The sound of England

Inspired by cyphers, sound systems and local music heroes, these cutting-edge artists are keeping folk tradition alive.

Taken from the new print issue of THE FACE. Get your copy here.

For all its flaws, England is a country with a rich variety of regional subcultures. Drive in any direction for 50 miles and you’ll end up somewhere with different slang delivered in different accents, a place where local traditions and stars help tell a story about the area’s geography, post-industrial legacy and ethnic makeup.

Permeating all England, for all time, is folk culture, both uniting and distinguishing. That idea probably conjures images of performers solemnly plucking acoustic guitars. But in the 21st century, England’s folk culture is shared or learned in grotty nightclubs, playground cyphers and Carnival sound systems, or via tinny phone speakers and no-budget music videos. It’s not the style that makes it folk – it’s the onward transmission.

Those grassroots traditions are, by definition, real. And one thing all great music has in common is authenticity. Listen closely to any decent track and you’ll be able to hear the artist’s unique charisma. If the pain in their voice is truthful, if their appetite for the rave is genuine. In a music industry that measures success with streaming stats and virality, encouraging artists to smooth over their edges and submit to the demands of the algorithm, sometimes you’ve got to search the periphery to find the good stuff.

Here, we celebrate artists who, in their uncompromising recasting of local sounds, are keeping a very modern iteration of England’s folk tradition alive. They tell us about the music, scenes and people that raised them, and why they’ll never forget where they came from.


Joshua Inyang and Joshua Reid wear all clothing, hat and shoes BURBERRY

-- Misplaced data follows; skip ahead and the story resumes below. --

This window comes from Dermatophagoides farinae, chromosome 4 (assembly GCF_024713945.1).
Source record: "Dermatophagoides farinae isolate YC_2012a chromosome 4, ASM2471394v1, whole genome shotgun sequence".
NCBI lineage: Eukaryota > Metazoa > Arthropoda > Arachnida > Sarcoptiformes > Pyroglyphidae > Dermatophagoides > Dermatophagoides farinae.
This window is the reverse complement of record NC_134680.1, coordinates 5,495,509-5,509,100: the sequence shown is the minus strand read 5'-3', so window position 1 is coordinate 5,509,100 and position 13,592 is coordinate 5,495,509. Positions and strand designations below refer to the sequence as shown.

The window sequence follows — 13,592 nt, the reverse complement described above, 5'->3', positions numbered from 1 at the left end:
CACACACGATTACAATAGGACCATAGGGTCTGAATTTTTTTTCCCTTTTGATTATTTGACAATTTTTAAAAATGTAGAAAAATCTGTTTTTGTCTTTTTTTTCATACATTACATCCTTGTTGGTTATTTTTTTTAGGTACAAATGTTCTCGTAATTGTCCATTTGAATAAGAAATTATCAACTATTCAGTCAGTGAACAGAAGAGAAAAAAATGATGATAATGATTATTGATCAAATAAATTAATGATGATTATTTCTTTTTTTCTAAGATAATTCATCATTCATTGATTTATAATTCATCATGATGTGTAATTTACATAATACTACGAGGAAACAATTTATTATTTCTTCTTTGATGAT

There was a point, during the dark days of 2020, when the thought of new music scenes emerging felt like a distant hope. But something real was crystallising in the North West as the Tory government’s treatment of Manchester during the pandemic (less funding, stricter lockdowns) brought into focus age-old regional inequalities. The city, though, has always had a reputation for unblinking confidence and resilience, and that spirit trickles down to its underground music scene.

Childhood friends Joshua Inyang and Joshua Reid had been putting out music as Space Afrika since 2014, delicately smudging techno beats with dusty distortion for their early releases. But 2020 was the year of their belated breakthrough, and when more like-minded experimentalists gravitated towards them. Space Afrika’s mixtape hybtwibt? [Have You Been Through What I’ve Been Through?] – a collage of beat-less music, tender voice samples and field recordings released days after the murder of George Floyd – caught the ear of Rainy Miller. The producer, singer and label owner from Lancashire was helping his friend Tom Heyes, aka Blackhaine, shape a left-field drill sound for his raw poetry.

Rainy reached out to ask permission for a sample and, immediately afterwards, Inyang, Miller and Blackhaine got together in a Salford studio and began working on their track B£E, with Reid contributing remotely from his new home of Berlin. The avant-garde collab, about finding faith in a dark place, which was released in 2021, references Manchester’s bee emblem and became an anthem of sorts for the burgeoning local underground scene.

As lockdown restrictions eased, Space Afrika found a physical home at The White Hotel, the renowned Salford venue named after D.M. Thomas’s erotic 1981 novel, which platforms strange music, provocative performance art and free-spirited hedonism. Although they’ve since transcended the local scene, touring globally and building an international network of collaborators, they’re bringing it back to the North West with their next release, a joint longform project with Rainy to be released later this year.

You’re being bombarded by all these different sounds from different clubs while walking through the city centre. Our early productions were taking all those inspirations with us”


When did you guys meet, and what are your memories of Manchester at that time?

Joshua Reid: